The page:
The survey of 200 US-based dietitians was conducted by the Spring, TX-based consulting firm. The principals of the firm, Scott Steinford and Len Monheit, are also the driving force behind several single ingredient associations: The Natural Astaxanthin Association (NAXA), the CoQ10 Association, the International Prebiotics Association, the Vitamin K2 Association and the Global Curcumin Association.
A history of putting food first
The main finding comes as something of a surprise. Dietary supplement industry stakeholders have long observed that dietitians as a group have traditionally adhered to a food first policy, and view supplements as something of a poor solution to problems that should be corrected via better dietary choices.
The official position of the Academy of Nutrition and Dietetics seems to blur the line between supplementation and drug therapies. The current position paper says micronutrient supplements may be recommended when requirements are not being met through the diet. But the policy also has this to say: “[T]he routine and indiscriminate use of micronutrient supplements for the prevention of chronic disease is not recommended, given the lack of available scientific evidence.”
Younger dietitians helping to drive change
Monheit said that the survey was deliberately designed to include a wide range of ages among practitioners. While the survey was not designed to parse out answers by age group, he said that including younger dietitians, who might not yet be in influential positions within the official organizations but might be more open to a holistic view of supplementation and its role in the diet, may have helped push the results in a more favorable direction from the industry’s point of view.<html><body>
“We are excited about this result,” Monheit told NutraIngredients-USA. “While the formal statement might be that you should be able to get everything you need for your diet, there is a younger demographic that is more open to a holistic conversation about supplements.”
Among the survey’s specific findings:
- More than 50% of dietitians said they are taking supplements themselves on a regular basis and 76% take supplements at least 4 times per week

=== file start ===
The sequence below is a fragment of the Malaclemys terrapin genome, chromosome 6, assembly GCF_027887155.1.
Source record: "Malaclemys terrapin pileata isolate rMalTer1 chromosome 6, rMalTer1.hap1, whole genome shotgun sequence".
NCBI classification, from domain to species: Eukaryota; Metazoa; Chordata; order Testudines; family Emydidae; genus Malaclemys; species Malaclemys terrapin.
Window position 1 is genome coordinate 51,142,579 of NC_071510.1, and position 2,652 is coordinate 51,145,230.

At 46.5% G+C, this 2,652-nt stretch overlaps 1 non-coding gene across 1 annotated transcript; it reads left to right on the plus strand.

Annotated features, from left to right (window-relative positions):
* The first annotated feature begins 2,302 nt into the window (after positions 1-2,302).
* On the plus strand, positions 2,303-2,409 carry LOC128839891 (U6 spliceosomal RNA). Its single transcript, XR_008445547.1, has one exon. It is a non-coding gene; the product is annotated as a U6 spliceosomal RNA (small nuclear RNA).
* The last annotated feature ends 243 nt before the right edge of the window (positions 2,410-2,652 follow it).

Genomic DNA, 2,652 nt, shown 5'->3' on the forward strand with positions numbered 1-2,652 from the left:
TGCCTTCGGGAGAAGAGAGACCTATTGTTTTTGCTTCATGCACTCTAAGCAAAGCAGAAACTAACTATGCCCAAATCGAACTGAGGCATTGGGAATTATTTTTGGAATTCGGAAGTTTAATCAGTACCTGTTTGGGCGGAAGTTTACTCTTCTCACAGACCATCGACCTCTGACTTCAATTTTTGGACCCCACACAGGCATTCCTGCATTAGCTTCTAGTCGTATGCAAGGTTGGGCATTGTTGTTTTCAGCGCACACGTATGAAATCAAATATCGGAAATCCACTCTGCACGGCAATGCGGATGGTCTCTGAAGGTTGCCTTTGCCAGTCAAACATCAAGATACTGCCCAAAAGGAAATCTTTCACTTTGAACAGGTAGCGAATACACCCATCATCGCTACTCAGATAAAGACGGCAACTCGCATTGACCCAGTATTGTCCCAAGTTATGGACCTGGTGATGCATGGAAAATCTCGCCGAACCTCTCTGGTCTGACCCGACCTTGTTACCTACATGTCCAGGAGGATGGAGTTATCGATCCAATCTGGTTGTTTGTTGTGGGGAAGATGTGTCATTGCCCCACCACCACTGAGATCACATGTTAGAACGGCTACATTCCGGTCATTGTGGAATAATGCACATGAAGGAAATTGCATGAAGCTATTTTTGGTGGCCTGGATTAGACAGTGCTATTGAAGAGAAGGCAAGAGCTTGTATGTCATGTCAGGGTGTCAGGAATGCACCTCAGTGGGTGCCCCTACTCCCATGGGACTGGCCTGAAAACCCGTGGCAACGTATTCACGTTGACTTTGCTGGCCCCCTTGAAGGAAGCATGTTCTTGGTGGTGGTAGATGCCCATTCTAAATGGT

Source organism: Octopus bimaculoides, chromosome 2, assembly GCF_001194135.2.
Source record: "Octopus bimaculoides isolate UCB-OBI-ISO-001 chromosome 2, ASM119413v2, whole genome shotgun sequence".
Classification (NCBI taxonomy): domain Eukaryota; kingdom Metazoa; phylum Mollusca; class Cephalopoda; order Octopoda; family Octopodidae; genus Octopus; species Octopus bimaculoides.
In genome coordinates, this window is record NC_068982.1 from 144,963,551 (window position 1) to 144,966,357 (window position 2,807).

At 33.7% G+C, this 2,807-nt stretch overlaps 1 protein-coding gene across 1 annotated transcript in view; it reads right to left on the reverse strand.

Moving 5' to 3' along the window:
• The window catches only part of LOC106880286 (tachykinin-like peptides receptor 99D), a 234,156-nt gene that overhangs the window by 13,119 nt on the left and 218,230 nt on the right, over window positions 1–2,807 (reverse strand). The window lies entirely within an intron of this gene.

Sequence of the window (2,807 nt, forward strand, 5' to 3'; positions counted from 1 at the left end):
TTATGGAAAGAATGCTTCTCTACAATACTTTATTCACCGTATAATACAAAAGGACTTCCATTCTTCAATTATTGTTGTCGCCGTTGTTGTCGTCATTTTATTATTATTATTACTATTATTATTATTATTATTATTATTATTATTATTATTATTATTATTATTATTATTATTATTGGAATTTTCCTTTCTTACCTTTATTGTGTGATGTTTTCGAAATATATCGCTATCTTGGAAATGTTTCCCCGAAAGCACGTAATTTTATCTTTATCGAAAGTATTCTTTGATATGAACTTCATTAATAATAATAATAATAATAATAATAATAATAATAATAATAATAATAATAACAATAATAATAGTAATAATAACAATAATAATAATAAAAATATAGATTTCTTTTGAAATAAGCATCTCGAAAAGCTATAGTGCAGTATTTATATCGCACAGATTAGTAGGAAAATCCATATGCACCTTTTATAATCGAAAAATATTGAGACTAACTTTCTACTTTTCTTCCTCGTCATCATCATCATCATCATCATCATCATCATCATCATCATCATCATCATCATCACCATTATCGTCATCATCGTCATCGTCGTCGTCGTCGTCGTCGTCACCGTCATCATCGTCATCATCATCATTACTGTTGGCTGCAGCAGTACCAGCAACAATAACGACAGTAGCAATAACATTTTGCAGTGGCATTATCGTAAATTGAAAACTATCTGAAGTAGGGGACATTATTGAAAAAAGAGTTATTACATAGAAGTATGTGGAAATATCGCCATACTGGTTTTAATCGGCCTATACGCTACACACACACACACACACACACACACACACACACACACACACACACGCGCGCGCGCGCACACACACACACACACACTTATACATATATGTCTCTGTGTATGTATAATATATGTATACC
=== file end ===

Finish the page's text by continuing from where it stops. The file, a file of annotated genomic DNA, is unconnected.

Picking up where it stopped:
- 67% recommend a mix of food and supplements
- Of the ‘food and supplements’ group, 76% recommended a supplement to 40% or more of their patients.
Among the specific recommendations that dietitians are making, the survey found:
- 46% mentioned meal replacement and/or protein
- 37% listed Vitamin D
- 47% mentioned multivitamin or MVI (multivitamin injection)
- 9 out of 10 dietitians are recommending prebiotics to at least some of their patients.
More education work to do
The extensive survey also looked into dietitians’ familiarity with dietary supplement ingredients and the science behind them. The survey found that dietitians are quite familiar with Vitamin D, fish oil, probiotics and prebiotics. They know less about curcumin/turmeric, Vitamin K2, CoQ10 and astaxanthin.
Monheit said the results show that there is still work to do to educate dietitians about the science behind some of these ingredients. While a fair number of dietitians—even those lean toward food-based solutions—are recommending Vitamin D, fish oil, probiotics and prebiotics to their patients, few are recommending the other four ingredient categories included in the survey.
Monheit said there is a clear need for more education of this important influencer group. But he said the survey’s findings are encouraging in that there appears to be more openness to hearing about these other, less well established supplement categories.
“We need to be having increased conversations with dietitians about the good science behind the ingredients in the supplement space,” he said.
For more information on the survey and the ingredient associations that are coordinated through Trust Transparency Center, contact the organization here.